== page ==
[3] John C. Traupman, The New College Latin and English Dictionary (New York: Bantam Books, 1981), 215.

[4] Edward Lipiński, “seḡǔllâ”, in Theological Dictionary of the Old Testament (hereafter, TDOT) (Grand Rapids, MI: Eerdmans, 1974–2021), 10:144–48. As with its Akkadian cognate, sikiltum, the term segullah denotes the exclusive right of ownership.

[5] Arie Van Der Kooij, “A Kingdom of Priests: Comment on Exodus 19:6,” in The Interpretation of Exodus: Studies in Honor of Cornelis Houtman, ed. Riemer Roukema (Leuven: Peeters, 2006), 171–79; see also John A. Davies, A Royal Priesthood: Literary and Intertextual Perspectives on an Image of Israel in Exodus 19:6 (London: T&T Clark, 2004)

[6] βασίλειον ίεράτευμα. The adjectival reading by the Septuagint of Exodus 19:6 is reflected in 1 Peter 2:9: “But ye are a chosen generation, a royal priesthood, an holy nation, a peculiar people.” See also Ralph Allan Smith, “The Royal Priesthood in Exodus 19:6,” in The Glory of Kings: A Festschrift in Honor of James B. Jordan, ed. Peter J. Leithart and John Barach (Eugene, OR: Pickwick Publications, 2011), 93–111.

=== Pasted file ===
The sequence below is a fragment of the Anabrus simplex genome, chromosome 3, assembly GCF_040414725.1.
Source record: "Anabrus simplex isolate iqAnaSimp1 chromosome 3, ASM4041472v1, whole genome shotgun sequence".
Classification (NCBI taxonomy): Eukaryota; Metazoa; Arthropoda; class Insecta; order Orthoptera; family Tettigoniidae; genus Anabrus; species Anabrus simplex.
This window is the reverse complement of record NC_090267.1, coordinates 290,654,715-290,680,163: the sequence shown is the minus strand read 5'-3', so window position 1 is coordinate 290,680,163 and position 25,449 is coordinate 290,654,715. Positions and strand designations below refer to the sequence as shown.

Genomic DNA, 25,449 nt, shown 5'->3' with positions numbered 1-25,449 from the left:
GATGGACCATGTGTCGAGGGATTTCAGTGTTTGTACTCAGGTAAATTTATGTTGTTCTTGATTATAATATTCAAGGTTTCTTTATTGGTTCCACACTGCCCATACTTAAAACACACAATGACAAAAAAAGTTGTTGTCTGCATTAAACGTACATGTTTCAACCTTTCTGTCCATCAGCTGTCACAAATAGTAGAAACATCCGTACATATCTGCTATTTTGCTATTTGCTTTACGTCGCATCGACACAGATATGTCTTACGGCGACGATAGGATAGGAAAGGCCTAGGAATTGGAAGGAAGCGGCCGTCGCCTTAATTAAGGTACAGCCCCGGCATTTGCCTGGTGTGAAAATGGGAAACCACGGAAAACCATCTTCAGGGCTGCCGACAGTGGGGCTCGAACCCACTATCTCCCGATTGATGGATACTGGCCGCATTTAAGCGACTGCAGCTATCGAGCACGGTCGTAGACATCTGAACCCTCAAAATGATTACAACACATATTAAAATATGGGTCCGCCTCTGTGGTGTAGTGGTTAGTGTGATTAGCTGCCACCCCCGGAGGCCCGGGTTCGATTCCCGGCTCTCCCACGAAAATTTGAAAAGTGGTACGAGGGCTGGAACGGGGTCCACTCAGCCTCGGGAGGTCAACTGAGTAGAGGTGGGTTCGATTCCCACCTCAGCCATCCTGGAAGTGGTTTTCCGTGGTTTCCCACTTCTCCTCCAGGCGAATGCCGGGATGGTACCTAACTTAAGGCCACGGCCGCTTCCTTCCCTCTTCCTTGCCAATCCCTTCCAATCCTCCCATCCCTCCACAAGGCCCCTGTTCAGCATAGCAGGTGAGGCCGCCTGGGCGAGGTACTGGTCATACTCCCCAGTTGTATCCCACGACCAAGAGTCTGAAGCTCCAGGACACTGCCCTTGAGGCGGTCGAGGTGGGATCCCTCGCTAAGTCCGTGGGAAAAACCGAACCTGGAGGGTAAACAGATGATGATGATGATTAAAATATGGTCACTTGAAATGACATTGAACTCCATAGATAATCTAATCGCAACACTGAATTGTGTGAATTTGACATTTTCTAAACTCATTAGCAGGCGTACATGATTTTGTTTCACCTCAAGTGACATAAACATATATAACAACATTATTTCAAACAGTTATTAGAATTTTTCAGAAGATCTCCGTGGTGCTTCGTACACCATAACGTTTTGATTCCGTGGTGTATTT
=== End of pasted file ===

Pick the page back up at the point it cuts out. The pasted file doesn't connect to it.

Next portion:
[7] Kooij, “Kingdom of Priests,” 174–75.

[8] This last question is particularly vexing for those who try to figure out the different sources that supposedly make up the chapter. The emphasis on priestly individuals suggests P, or the Priestly writer, while the holy nation is a phrase found throughout D, or the writings of Deuteronomy.

[9] Nahum Sarna, The JPS Commentary: Exodus (New York: The Jewish Publication Society, 1991), 104.

[10] J. C. Rylaarsdam, “Exodus,” in George A. Buttrick, ed., The Interpreter’s Bible (Nashville: Abingdon, 1978), 1:972–73. Here we see a modern term, church, applied to an ancient religious structure. It carries a different connotation from the way we envision it today.